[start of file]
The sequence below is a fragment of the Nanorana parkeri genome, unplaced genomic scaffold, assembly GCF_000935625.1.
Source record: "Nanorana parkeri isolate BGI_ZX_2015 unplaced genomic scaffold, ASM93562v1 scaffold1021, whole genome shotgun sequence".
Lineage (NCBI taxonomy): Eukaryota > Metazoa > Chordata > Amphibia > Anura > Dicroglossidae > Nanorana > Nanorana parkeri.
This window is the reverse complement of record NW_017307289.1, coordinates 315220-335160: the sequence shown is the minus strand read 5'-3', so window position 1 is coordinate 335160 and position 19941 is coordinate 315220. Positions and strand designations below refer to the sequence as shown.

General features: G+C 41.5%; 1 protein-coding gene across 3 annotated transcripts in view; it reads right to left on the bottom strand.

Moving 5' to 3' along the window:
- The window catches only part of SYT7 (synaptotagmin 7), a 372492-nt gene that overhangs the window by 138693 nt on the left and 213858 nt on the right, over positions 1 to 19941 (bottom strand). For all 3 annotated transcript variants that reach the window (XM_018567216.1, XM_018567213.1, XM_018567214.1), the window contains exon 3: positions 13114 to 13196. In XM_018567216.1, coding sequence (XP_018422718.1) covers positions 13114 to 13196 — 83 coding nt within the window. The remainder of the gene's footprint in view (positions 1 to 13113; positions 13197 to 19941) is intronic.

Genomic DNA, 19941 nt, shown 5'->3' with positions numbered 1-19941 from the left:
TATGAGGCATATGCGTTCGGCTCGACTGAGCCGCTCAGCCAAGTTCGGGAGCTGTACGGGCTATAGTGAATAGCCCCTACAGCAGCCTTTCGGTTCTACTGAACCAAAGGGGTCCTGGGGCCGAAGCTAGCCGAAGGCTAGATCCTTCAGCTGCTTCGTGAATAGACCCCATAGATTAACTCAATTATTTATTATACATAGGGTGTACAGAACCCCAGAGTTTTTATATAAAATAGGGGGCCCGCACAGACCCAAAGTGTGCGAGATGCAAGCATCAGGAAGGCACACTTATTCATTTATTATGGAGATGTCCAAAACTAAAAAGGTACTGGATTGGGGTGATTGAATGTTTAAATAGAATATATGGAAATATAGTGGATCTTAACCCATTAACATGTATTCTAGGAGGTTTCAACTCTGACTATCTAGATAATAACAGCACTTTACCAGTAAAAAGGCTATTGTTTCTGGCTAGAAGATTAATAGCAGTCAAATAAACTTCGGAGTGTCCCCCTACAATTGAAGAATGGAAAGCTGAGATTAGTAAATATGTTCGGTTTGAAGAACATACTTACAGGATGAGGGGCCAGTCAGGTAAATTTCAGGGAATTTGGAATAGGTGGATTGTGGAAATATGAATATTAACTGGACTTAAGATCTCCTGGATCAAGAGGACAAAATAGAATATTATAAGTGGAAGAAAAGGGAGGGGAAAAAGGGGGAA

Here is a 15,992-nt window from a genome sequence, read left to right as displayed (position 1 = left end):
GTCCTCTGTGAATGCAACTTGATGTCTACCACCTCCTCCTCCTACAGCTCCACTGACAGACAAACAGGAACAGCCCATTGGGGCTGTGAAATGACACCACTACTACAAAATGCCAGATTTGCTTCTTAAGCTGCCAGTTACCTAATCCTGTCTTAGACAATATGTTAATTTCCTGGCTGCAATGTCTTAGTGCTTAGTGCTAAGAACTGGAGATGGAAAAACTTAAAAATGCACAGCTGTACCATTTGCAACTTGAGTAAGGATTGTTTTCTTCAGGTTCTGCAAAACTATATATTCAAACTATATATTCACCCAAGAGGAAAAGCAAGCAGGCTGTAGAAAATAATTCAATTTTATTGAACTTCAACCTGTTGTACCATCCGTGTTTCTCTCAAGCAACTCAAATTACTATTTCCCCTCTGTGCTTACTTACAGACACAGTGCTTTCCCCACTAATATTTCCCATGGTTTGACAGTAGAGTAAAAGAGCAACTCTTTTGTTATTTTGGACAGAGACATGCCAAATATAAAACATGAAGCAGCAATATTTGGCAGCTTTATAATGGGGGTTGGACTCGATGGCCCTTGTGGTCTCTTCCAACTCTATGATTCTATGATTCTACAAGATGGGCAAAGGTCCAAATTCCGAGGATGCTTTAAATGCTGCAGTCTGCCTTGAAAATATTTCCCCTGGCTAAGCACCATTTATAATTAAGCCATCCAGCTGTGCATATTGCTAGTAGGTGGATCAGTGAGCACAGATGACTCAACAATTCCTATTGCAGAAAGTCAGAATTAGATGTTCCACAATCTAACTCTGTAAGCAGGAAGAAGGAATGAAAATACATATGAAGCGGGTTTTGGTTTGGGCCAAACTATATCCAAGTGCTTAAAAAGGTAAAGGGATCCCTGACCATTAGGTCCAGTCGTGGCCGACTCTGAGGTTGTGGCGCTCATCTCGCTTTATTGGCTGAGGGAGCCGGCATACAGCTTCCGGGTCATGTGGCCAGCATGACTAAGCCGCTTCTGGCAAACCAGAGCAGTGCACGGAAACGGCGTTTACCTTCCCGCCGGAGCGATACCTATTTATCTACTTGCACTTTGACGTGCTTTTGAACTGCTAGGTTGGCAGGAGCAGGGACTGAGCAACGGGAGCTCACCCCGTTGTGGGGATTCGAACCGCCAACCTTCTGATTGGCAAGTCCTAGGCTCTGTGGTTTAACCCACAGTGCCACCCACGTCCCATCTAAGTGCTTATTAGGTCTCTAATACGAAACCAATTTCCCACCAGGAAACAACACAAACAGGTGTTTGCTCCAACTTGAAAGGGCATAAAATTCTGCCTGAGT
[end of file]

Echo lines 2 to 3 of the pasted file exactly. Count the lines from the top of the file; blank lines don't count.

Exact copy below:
Source record: "Nanorana parkeri isolate BGI_ZX_2015 unplaced genomic scaffold, ASM93562v1 scaffold1021, whole genome shotgun sequence".
Lineage (NCBI taxonomy): Eukaryota > Metazoa > Chordata > Amphibia > Anura > Dicroglossidae > Nanorana > Nanorana parkeri.